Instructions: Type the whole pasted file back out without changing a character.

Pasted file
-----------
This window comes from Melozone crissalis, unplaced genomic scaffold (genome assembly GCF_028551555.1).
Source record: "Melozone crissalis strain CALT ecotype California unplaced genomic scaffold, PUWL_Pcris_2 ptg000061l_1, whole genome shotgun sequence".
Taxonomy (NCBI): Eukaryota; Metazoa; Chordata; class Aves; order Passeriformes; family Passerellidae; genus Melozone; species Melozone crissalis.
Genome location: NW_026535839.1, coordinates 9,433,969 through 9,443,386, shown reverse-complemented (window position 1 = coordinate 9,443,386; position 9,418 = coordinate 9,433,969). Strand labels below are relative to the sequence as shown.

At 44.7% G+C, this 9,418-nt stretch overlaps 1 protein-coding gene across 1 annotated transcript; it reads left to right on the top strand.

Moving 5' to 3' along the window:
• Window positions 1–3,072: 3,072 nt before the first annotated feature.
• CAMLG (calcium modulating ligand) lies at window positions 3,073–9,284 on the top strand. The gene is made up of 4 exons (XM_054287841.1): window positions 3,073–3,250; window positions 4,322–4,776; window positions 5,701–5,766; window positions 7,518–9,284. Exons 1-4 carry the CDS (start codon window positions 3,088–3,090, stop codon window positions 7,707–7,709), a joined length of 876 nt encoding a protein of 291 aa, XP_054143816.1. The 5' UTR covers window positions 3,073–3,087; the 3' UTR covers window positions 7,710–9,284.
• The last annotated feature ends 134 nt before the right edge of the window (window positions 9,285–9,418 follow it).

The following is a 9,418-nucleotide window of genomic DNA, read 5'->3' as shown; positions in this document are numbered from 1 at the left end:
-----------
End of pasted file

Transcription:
This window comes from Melozone crissalis, unplaced genomic scaffold (genome assembly GCF_028551555.1).
Source record: "Melozone crissalis strain CALT ecotype California unplaced genomic scaffold, PUWL_Pcris_2 ptg000061l_1, whole genome shotgun sequence".
Taxonomy (NCBI): Eukaryota; Metazoa; Chordata; class Aves; order Passeriformes; family Passerellidae; genus Melozone; species Melozone crissalis.
Genome location: NW_026535839.1, coordinates 9,433,969 through 9,443,386, shown reverse-complemented (window position 1 = coordinate 9,443,386; position 9,418 = coordinate 9,433,969). Strand labels below are relative to the sequence as shown.

At 44.7% G+C, this 9,418-nt stretch overlaps 1 protein-coding gene across 1 annotated transcript; it reads left to right on the top strand.

Moving 5' to 3' along the window:
• Window positions 1–3,072: 3,072 nt before the first annotated feature.
• CAMLG (calcium modulating ligand) lies at window positions 3,073–9,284 on the top strand. The gene is made up of 4 exons (XM_054287841.1): window positions 3,073–3,250; window positions 4,322–4,776; window positions 5,701–5,766; window positions 7,518–9,284. Exons 1-4 carry the CDS (start codon window positions 3,088–3,090, stop codon window positions 7,707–7,709), a joined length of 876 nt encoding a protein of 291 aa, XP_054143816.1. The 5' UTR covers window positions 3,073–3,087; the 3' UTR covers window positions 7,710–9,284.
• The last annotated feature ends 134 nt before the right edge of the window (window positions 9,285–9,418 follow it).

The following is a 9,418-nucleotide window of genomic DNA, read 5'->3' as shown; positions in this document are numbered from 1 at the left end: